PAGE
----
visual in nature. Secondly, you have to understand what’s creating
the tactile feedback, and that’s basically, as I think Keith mentioned earlier, Dr. Sterling,
that we’re basically interacting, sliding – whatever word you want to use – a catheter
along a guidewire that’s generally out against a wall of a vessel. Particularly when we’re
probing around an ostium and trying to pick off an ostium, what we’re doing is basically
dragging or pushing a catheter and trying to find an ostium. I think the value of tactile
feedback certainly based on current manual skills is really critical, based on the current
foundation that we have. I think there’s also some both clinical and lab evidence that it
may be more traumatic than we think. Brian: Thanks, Dr. Katzen. Our next question
relates…I’m going to direct this to Dr. Sterling. It’s a question about the different
catheters that are offered, the 6 French versus the 9 French catheter. Dr. Sterling, because
you’ve had some extensive experience with both of those catheters, can you talk about
what your considerations are when choosing to use one versus the other for a particular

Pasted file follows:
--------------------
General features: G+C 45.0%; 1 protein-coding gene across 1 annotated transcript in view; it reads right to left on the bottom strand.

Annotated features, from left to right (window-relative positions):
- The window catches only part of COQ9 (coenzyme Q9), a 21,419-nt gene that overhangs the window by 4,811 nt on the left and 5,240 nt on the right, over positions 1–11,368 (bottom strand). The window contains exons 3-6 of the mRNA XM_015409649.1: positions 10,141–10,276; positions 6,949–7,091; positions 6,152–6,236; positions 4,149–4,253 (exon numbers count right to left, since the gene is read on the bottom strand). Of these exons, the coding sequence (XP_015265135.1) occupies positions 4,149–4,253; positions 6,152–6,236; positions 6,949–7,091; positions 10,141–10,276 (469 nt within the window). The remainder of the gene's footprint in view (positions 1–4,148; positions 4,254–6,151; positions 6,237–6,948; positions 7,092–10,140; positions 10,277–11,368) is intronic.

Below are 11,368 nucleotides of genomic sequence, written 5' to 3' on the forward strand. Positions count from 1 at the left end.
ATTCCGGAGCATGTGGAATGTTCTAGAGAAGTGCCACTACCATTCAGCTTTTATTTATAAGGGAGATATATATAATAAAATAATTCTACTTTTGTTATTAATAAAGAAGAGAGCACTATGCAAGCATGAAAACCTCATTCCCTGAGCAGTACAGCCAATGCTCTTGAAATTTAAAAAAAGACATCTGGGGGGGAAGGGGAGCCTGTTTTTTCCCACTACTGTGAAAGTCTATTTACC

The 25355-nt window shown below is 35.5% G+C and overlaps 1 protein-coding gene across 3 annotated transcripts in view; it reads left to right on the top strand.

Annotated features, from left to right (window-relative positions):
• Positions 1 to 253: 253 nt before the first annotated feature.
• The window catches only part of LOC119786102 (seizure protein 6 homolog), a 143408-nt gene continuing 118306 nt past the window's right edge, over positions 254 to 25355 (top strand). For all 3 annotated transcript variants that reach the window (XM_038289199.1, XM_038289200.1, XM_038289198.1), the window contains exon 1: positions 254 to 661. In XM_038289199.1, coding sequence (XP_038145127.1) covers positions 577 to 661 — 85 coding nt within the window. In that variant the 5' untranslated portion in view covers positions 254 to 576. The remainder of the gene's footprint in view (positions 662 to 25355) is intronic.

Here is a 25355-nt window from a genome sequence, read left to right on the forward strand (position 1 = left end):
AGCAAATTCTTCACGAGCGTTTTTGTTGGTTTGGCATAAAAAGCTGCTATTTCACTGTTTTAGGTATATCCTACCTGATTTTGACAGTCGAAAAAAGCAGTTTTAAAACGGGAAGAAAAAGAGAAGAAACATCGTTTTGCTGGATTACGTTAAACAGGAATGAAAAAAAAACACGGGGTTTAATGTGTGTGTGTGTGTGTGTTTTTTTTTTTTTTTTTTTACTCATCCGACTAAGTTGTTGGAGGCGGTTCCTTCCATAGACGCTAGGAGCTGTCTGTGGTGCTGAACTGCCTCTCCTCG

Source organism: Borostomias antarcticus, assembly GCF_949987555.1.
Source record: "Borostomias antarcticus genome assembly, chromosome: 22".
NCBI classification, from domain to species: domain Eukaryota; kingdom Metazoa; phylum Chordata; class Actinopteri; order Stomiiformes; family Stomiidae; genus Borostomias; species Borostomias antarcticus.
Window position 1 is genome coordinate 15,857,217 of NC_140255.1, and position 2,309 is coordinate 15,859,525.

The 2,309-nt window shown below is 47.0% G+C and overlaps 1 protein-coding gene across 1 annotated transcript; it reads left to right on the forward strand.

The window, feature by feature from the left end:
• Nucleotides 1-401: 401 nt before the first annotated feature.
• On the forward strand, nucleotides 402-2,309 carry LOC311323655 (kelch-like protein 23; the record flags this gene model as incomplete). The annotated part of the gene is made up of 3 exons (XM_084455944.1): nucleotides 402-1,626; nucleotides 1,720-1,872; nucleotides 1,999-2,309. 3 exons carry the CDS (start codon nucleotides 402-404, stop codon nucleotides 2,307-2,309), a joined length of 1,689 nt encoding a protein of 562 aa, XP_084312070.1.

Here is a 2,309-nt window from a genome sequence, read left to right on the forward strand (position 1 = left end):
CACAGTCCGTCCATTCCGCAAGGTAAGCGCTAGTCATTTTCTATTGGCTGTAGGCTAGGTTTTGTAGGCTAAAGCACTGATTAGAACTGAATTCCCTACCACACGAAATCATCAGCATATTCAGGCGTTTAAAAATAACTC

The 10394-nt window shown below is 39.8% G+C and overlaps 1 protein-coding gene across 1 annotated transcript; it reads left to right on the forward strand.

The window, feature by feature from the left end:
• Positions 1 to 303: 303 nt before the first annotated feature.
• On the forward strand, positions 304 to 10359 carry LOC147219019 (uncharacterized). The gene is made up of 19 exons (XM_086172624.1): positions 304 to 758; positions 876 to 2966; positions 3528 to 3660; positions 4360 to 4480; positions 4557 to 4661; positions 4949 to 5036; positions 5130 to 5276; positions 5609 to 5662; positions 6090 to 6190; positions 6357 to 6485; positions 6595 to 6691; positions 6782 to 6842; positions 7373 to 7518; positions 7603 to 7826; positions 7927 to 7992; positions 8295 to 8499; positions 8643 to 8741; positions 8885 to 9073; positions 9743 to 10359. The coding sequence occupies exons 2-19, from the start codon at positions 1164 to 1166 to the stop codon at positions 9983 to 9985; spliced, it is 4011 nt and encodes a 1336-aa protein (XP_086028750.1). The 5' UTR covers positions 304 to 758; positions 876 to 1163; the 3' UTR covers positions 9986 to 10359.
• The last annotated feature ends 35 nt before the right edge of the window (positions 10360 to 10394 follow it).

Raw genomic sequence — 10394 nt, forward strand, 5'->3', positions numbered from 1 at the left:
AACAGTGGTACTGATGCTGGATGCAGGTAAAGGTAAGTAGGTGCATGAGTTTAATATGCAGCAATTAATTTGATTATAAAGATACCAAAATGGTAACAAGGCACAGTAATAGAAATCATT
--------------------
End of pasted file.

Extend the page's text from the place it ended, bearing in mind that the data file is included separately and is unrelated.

case? Dr. Sterling: Sure. I think that most of our
cases have actually ended up being embolization cases. For those cases, we’re using the 6
French catheter system. As I said earlier, we’re using it more often than not without
the leader, because you get, as Dr. Bagla just showed in his prostate talk, your guide
catheter and you can position it in exactly the direction you want to and then advance
your microcatheter with a lot less difficultly. We’re using the 6 French system mostly for
embolization, visceral embolizations, and basically driving to where we want to get
our therapy, if you will, be it the EKOS catheter for the pulmonary embolism, or our microcatheter
for the embolization procedure. I think the 9 French system, we’re using for a lot of
endovascular reconstruction uses, so stenting and angioplasty and such. Because I think
that you need to have that larger device as the main guide, and then you’ll use the leader
catheter with the wire to actually get through the lesion. So we’re using that. I think in
certain anatomies like carotid arteries and endovascular aneurysm repair, that 9 French
device is going to be your device of choice. Brian: Okay, great. Thank you very much. Last